Feds will take a closer look at foreign tech investments

The government revealed what recent changes to the law regulating foreign investments in Canadian companies will mean for investors: more paperwork.

What happened: Industry Minister François-Philippe Champagne told Bloomberg that foreign companies will have to give advance warning to the government if they plan to make investments in Canadian AI, quantum computing, and space technology companies.

  • This will let the government conduct a national security review before an investment closes and protect a company’s sensitive data while the review takes place.
  • Champagne said the new rules would also apply to the critical minerals sector, and potentially other sectors in the future.

Why it’s happening: This extra scrutiny is allowed thanks to amendments to the Investment Canada Act that received royal assent last Friday. They give the minister more authority for national security reviews, and also brought rules protecting information during a review and new filing requirements for investments in certain sectors.

  • While the rules apply to all non-Canadian investments, the government is particularly concerned about China.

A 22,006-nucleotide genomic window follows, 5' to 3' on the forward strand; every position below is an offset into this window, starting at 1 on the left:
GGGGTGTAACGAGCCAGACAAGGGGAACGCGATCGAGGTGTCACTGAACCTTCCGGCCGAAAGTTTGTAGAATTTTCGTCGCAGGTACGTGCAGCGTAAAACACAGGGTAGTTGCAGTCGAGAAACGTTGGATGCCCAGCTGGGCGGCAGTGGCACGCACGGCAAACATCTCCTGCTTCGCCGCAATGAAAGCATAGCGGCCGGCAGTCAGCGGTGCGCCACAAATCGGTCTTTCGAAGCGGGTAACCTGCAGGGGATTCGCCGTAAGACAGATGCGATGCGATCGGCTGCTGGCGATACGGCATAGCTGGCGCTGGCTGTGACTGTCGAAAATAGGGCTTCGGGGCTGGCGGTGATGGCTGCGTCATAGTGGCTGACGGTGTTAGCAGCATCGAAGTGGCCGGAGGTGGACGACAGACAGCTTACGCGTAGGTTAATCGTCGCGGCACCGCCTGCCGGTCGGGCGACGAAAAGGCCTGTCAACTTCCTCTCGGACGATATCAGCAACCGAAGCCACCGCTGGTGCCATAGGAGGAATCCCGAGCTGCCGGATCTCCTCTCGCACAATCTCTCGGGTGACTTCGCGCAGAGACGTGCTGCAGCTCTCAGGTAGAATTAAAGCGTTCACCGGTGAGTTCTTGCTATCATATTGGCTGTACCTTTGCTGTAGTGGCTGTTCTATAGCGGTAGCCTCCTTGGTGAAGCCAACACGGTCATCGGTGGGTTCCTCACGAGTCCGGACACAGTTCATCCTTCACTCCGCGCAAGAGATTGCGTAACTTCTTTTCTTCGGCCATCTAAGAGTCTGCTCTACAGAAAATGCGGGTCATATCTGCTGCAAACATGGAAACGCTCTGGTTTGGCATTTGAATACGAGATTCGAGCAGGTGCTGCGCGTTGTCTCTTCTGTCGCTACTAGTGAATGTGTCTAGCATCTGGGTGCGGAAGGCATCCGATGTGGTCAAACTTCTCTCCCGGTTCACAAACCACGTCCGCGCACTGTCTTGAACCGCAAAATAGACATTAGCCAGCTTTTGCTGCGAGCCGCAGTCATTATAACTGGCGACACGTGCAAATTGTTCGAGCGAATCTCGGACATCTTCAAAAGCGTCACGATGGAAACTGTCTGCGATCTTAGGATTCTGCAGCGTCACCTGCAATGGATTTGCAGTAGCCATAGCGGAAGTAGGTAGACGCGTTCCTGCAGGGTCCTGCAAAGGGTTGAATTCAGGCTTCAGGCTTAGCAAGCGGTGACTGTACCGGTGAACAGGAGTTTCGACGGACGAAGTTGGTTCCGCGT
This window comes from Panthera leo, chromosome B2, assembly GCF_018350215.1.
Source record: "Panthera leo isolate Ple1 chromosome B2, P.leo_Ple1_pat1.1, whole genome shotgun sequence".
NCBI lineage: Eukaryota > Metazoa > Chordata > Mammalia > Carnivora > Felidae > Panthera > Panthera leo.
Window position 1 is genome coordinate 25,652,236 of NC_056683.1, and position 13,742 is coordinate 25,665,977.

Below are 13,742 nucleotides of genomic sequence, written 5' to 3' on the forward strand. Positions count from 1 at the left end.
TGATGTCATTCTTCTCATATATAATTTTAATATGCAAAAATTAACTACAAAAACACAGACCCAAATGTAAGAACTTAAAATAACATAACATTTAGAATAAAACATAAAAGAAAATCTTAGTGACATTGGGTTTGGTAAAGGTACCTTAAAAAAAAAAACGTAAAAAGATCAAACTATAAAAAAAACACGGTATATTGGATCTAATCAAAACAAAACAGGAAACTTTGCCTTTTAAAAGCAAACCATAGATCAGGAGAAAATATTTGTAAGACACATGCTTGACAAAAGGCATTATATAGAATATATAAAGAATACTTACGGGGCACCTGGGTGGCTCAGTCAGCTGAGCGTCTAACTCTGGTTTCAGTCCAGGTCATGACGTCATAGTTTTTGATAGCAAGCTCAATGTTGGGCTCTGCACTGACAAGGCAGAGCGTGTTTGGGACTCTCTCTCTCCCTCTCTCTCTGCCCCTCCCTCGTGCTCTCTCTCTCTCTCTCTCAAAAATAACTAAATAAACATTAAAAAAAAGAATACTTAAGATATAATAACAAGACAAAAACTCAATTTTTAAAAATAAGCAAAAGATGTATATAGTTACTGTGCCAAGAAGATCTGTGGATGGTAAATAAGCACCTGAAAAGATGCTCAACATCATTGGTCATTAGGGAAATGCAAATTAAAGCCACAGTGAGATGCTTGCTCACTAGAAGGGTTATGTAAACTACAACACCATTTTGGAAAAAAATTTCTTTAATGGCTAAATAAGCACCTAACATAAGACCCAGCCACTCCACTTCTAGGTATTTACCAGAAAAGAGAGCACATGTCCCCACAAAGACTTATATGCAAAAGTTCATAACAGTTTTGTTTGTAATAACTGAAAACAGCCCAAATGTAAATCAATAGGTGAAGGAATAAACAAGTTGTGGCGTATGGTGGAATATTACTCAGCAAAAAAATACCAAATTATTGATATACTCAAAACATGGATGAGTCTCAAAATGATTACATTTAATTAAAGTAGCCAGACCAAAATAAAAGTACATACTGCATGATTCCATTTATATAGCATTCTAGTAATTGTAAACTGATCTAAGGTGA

Catch-up: The government also invoked the act when asked if it would follow the U.S. in forcing ByteDance to divest TikTok. Earlier this month, a new policy note said the government would be tightening scrutiny in digital media investments, which it claims could be leveraged to spread disinformation.

Why it matters: Some have warned that these “advance warning” rules could dampen investment in Canadian tech companies. Even if an investor has nothing to hide, an extra regulatory filing could be too much hassle for an investment that’s not guaranteed to pay off.

  • Canada ranks third among G7 countries for venture capital AI funding per capita, according to Deloitte — but only 28% comes from domestic sources.

Zoom out: The government isn’t totally opposed to non-Canadian companies getting in on the country’s AI sector. Officials have reportedly been trying to convince European AI companies to move their headquarters to Canada.